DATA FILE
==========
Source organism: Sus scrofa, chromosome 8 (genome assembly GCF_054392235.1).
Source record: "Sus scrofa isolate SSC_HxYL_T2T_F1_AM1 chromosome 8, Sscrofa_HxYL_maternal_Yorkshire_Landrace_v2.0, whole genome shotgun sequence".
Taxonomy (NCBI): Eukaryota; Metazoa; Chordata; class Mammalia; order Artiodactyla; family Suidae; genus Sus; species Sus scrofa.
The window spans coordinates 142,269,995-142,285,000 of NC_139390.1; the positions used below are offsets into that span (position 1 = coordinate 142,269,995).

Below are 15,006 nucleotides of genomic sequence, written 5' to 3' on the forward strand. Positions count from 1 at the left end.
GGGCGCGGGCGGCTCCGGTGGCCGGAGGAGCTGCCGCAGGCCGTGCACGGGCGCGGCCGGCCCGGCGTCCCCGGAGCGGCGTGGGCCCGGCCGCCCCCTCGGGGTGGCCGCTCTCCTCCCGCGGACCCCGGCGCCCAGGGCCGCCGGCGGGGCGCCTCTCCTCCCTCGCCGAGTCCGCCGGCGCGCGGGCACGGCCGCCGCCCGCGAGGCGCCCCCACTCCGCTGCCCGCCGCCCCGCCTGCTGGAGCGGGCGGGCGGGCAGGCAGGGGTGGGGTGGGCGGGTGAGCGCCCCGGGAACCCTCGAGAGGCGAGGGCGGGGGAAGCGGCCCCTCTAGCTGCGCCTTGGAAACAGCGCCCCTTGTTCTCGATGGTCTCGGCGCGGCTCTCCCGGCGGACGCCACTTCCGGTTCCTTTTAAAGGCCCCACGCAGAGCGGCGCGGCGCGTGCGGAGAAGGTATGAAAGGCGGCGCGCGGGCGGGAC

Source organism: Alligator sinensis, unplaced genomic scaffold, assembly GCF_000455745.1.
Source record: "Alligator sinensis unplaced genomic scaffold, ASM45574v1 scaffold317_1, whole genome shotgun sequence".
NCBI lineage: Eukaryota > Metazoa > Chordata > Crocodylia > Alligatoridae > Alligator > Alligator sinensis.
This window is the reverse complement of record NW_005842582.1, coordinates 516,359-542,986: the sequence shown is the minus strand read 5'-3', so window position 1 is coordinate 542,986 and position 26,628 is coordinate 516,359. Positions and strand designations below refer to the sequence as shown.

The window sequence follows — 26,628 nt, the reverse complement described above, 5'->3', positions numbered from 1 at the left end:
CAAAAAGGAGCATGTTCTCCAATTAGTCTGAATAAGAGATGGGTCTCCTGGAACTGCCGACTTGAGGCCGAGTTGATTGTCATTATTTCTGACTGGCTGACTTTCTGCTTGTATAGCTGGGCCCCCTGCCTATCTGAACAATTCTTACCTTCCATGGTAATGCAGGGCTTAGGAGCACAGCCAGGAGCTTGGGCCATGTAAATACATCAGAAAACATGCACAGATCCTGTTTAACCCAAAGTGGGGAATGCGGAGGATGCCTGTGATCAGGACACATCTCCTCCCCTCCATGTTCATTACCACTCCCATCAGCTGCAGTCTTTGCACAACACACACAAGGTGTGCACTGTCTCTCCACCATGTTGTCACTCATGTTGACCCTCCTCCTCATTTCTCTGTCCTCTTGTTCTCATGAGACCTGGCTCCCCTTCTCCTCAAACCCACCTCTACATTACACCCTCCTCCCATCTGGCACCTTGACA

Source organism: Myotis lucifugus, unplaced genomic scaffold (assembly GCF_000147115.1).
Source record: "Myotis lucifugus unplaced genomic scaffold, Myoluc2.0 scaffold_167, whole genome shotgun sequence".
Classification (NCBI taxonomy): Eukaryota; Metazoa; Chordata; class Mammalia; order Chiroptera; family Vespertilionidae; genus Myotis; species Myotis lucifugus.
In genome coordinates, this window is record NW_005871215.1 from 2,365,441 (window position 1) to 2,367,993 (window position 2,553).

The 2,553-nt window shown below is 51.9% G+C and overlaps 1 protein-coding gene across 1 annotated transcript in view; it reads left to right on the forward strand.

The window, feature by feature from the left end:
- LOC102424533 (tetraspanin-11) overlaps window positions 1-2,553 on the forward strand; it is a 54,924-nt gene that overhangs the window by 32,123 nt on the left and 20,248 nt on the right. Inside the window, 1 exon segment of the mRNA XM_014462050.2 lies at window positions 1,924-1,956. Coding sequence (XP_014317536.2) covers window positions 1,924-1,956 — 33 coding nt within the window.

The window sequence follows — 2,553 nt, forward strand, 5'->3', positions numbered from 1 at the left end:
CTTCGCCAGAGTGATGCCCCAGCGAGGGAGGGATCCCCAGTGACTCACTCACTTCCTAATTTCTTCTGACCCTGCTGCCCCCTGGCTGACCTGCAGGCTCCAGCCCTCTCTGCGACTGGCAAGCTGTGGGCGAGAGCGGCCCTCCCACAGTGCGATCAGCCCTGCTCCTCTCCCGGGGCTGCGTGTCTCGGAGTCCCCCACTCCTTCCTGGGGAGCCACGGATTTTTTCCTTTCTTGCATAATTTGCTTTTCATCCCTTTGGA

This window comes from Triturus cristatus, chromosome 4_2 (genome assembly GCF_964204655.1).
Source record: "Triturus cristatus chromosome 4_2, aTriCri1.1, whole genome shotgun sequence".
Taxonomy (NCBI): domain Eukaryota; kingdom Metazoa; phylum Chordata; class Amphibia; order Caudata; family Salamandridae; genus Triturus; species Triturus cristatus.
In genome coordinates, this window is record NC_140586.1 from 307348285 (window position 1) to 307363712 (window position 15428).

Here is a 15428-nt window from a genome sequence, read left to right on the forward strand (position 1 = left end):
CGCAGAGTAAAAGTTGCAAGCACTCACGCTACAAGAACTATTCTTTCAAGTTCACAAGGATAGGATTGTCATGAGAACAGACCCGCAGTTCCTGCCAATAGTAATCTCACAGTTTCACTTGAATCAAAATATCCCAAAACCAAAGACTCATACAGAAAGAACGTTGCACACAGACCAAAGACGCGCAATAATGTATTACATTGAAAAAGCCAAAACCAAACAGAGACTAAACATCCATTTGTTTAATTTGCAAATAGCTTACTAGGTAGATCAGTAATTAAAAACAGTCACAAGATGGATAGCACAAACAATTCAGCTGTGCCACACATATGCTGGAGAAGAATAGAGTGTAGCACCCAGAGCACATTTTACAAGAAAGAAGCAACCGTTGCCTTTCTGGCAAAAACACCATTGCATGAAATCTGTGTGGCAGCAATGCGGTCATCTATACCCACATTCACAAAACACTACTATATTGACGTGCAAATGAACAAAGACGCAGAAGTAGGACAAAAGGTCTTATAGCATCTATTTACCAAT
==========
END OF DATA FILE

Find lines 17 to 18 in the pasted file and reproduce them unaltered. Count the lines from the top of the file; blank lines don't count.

The 2,553-nt window shown below is 51.9% G+C and overlaps 1 protein-coding gene across 1 annotated transcript in view; it reads left to right on the forward strand.

The window, feature by feature from the left end: